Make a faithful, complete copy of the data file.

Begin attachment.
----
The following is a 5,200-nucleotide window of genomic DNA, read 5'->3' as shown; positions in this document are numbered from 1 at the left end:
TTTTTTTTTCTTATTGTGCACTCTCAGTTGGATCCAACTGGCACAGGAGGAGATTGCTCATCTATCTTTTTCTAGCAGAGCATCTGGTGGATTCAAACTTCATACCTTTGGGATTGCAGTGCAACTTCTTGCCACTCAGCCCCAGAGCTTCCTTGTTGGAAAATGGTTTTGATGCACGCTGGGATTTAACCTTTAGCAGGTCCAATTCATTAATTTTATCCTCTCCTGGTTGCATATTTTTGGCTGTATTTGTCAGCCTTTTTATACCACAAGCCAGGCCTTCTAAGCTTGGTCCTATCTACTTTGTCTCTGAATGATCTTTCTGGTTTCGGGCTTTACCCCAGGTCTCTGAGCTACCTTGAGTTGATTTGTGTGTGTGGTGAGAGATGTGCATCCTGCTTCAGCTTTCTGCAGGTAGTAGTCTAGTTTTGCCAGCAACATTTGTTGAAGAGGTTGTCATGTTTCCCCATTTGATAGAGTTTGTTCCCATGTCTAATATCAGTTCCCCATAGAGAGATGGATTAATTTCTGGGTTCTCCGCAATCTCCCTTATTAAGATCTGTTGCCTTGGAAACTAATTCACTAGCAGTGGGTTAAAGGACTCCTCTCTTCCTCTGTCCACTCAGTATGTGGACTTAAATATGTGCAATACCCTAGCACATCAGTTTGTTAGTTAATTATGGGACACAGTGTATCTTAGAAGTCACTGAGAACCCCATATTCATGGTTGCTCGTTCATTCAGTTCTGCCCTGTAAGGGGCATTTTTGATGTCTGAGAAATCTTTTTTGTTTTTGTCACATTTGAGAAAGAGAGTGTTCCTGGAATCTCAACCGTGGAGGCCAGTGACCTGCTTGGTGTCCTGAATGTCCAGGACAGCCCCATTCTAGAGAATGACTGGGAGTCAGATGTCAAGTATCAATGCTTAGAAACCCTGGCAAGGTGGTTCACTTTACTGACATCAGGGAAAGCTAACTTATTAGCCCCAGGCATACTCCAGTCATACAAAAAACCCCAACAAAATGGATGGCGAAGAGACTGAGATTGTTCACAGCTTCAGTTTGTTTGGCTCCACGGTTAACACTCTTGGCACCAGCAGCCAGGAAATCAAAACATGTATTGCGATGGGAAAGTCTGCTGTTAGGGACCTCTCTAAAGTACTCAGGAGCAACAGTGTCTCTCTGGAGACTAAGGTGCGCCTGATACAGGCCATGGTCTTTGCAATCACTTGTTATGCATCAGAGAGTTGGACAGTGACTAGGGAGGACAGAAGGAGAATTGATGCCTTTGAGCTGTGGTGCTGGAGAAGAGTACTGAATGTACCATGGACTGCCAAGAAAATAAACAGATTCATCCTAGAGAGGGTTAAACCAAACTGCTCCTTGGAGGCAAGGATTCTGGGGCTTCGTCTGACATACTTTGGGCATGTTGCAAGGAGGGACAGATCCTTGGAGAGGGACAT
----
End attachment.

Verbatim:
The following is a 5,200-nucleotide window of genomic DNA, read 5'->3' as shown; positions in this document are numbered from 1 at the left end:
TTTTTTTTTCTTATTGTGCACTCTCAGTTGGATCCAACTGGCACAGGAGGAGATTGCTCATCTATCTTTTTCTAGCAGAGCATCTGGTGGATTCAAACTTCATACCTTTGGGATTGCAGTGCAACTTCTTGCCACTCAGCCCCAGAGCTTCCTTGTTGGAAAATGGTTTTGATGCACGCTGGGATTTAACCTTTAGCAGGTCCAATTCATTAATTTTATCCTCTCCTGGTTGCATATTTTTGGCTGTATTTGTCAGCCTTTTTATACCACAAGCCAGGCCTTCTAAGCTTGGTCCTATCTACTTTGTCTCTGAATGATCTTTCTGGTTTCGGGCTTTACCCCAGGTCTCTGAGCTACCTTGAGTTGATTTGTGTGTGTGGTGAGAGATGTGCATCCTGCTTCAGCTTTCTGCAGGTAGTAGTCTAGTTTTGCCAGCAACATTTGTTGAAGAGGTTGTCATGTTTCCCCATTTGATAGAGTTTGTTCCCATGTCTAATATCAGTTCCCCATAGAGAGATGGATTAATTTCTGGGTTCTCCGCAATCTCCCTTATTAAGATCTGTTGCCTTGGAAACTAATTCACTAGCAGTGGGTTAAAGGACTCCTCTCTTCCTCTGTCCACTCAGTATGTGGACTTAAATATGTGCAATACCCTAGCACATCAGTTTGTTAGTTAATTATGGGACACAGTGTATCTTAGAAGTCACTGAGAACCCCATATTCATGGTTGCTCGTTCATTCAGTTCTGCCCTGTAAGGGGCATTTTTGATGTCTGAGAAATCTTTTTTGTTTTTGTCACATTTGAGAAAGAGAGTGTTCCTGGAATCTCAACCGTGGAGGCCAGTGACCTGCTTGGTGTCCTGAATGTCCAGGACAGCCCCATTCTAGAGAATGACTGGGAGTCAGATGTCAAGTATCAATGCTTAGAAACCCTGGCAAGGTGGTTCACTTTACTGACATCAGGGAAAGCTAACTTATTAGCCCCAGGCATACTCCAGTCATACAAAAAACCCCAACAAAATGGATGGCGAAGAGACTGAGATTGTTCACAGCTTCAGTTTGTTTGGCTCCACGGTTAACACTCTTGGCACCAGCAGCCAGGAAATCAAAACATGTATTGCGATGGGAAAGTCTGCTGTTAGGGACCTCTCTAAAGTACTCAGGAGCAACAGTGTCTCTCTGGAGACTAAGGTGCGCCTGATACAGGCCATGGTCTTTGCAATCACTTGTTATGCATCAGAGAGTTGGACAGTGACTAGGGAGGACAGAAGGAGAATTGATGCCTTTGAGCTGTGGTGCTGGAGAAGAGTACTGAATGTACCATGGACTGCCAAGAAAATAAACAGATTCATCCTAGAGAGGGTTAAACCAAACTGCTCCTTGGAGGCAAGGATTCTGGGGCTTCGTCTGACATACTTTGGGCATGTTGCAAGGAGGGACAGATCCTTGGAGAGGGACAT